UN week of Summits: Are the winds of change beginning to blow across the UN?
Civil Society watchdog says the UN week of summits 23-27 September could see more positive action on the climate emergency, on implementing the Sustainable Development Goals and could change the direction of financing for development.
New York, 13 September 2019: “In the four years since the adoption of the 2030 Agenda and the Sustainable Development Goals (SDG) most governments have failed to turn the proclaimed transformational vision of the agenda into policies that bring about real change, but there are signs of push-back’”, says Jens Martens of the Global Policy Forum and the Civil Society Reflection Group in the run up to the Week of UN Summits (23-27 September).
Over 100 Heads of Government will to attend this unusual week of five UN Summits covering climate, health, finance, small island states and the Sustainable Development Goals. With so many key meetings piled on top of each other, the synergies between the different areas: climate, health, gender and finance are becoming clearer.
Global Policy Forum is hopeful this might indicate a shift from ‘business as usual’, as world leaders are increasingly aware that promises to improve life for billions of people are failing, inequalities are increasing, and the planet is heating up.
UN Climate Summit- faces up to the destruction wrought by climate change
The week opens with the “Climate Action Summit” (23 Sept). UN Secretary-General António Guterres has asked the Summit to promote action to address the climate crisis and both mitigate and adapt to its impacts.
With the destruction of the Bahamian Island of Abaco, the world is seeing the catastrophic consequences of ‘business as usual’.
Indrajit Bose of the Third World Network says “developed countries must stand by their commitments to cut emissions and provide the promised finance for developing countries to take mitigation and adaptation measures”.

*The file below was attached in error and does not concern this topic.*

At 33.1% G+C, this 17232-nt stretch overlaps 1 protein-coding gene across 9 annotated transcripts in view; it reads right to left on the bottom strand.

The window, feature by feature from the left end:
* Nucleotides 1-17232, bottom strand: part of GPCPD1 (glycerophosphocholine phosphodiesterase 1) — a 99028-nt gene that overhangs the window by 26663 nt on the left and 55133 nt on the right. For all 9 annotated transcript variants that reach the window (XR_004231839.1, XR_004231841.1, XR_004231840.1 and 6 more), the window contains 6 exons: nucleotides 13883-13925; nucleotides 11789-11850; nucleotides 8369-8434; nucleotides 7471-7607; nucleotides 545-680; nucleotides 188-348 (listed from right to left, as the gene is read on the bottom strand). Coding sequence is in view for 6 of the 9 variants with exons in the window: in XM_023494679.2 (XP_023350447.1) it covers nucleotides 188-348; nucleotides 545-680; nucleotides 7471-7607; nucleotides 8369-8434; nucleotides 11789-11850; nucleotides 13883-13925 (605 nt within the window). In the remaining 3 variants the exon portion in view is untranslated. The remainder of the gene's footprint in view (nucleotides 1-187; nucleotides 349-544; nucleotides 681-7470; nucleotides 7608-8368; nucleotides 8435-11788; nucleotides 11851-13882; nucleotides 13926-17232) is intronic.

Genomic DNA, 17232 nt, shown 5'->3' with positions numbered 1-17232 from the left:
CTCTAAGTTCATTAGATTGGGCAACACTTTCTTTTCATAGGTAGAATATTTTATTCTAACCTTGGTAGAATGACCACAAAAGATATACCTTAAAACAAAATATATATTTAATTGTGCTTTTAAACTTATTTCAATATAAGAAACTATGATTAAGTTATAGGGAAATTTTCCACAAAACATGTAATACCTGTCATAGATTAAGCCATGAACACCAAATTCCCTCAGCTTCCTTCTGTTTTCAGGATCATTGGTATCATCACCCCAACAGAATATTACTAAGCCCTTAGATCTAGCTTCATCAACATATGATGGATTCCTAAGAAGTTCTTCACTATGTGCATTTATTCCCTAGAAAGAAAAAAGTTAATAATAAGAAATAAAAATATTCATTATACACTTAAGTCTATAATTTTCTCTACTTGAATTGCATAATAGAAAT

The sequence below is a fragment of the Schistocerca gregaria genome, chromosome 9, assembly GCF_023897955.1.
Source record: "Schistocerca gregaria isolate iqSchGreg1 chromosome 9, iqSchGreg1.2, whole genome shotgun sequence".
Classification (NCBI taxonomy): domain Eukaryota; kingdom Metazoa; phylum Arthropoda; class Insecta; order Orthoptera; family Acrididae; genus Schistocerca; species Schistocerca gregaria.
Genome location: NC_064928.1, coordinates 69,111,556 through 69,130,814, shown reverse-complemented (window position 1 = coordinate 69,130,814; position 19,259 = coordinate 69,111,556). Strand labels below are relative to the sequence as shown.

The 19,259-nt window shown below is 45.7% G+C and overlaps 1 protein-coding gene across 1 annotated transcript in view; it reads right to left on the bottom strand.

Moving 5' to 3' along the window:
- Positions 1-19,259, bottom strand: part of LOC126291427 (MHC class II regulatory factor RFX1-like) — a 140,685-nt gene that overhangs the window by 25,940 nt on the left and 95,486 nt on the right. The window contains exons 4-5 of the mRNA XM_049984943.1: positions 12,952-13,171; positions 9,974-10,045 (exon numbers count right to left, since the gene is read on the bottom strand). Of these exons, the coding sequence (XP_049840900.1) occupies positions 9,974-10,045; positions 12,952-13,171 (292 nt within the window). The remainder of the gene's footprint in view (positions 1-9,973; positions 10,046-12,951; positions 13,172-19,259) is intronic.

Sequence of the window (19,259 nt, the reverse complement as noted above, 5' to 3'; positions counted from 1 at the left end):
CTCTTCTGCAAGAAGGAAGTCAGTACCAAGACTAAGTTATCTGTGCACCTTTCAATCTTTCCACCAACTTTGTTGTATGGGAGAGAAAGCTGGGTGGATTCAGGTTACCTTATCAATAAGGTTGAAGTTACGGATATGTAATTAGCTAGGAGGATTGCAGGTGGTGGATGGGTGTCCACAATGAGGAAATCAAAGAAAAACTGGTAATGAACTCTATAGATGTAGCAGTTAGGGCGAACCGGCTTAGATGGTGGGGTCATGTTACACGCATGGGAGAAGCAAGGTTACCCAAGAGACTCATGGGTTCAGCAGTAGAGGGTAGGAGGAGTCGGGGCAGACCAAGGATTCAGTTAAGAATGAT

Assessing progress on the Sustainable Development Goals
The SDG Summit takes place on 24-25 Sept, and the Reflection Group has a track record of assessing governments and international organizations’ progress in attaining the SDGs*. Its members hope that governments will not waste the opportunity to turn away from deregulation, corporate voluntarism and self-regulation of ‘the markets’. They point out that the nuclear power plant melt-down in Fukushima, Japan, was a clear example of the effects of this policy.
“To avoid future calamities on this scale, governments must improve regulation for sustainability and human rights”, says Barbara Adams, from Global Policy Watch.
The end of the 1980’s mantra ‘There is no alternative’
The Financing for Development (FfD) Summit (26 Sept) will look at the state of development finance.
“An important and welcome change is that the 1980’s mantra that ‘There is No Alternative (TINA)’ to Neo-Liberalism is over”, says Roberto Bissio of Social Watch. “We are urging those at the Summits to strengthen public finance at all levels, and to draw up budgets that take into account the long-term effects of extracting and consuming non-renewable resources, or the rights and welfare of poor and low-income people”.
The Reflection Group welcomes the discussion at the FfD meeting on ‘Putting public resources to work for more equal sustainable societies, including combatting illicit financial flows’. It says the meeting must suggest measures to eliminate corporate tax incentives, and strengthen global tax cooperation to counter the tax race to the bottom and schemes of tax abuse.
Can the UN live up to the challenges?
All these reforms demand well-equipped and -resourced national and international public institutions. At the global level, the premier multilateral institution – the UN – must to be updated and strengthened to ensure it is adequately resourced and that decision-making is democratic, elements which have been missing in recent years, finishes the Reflection Group.
In the run-up and during the week of the UN Summits, members of the Reflection Group will be commenting and assessing progress on the Climate, SDG and Financing for Development Summits.
For more information, or to talk to any of those mentioned in the press release, please contact: Daphne Davies: Tel/WhatsApp +447770230251, Daphnedoubled@gmail.com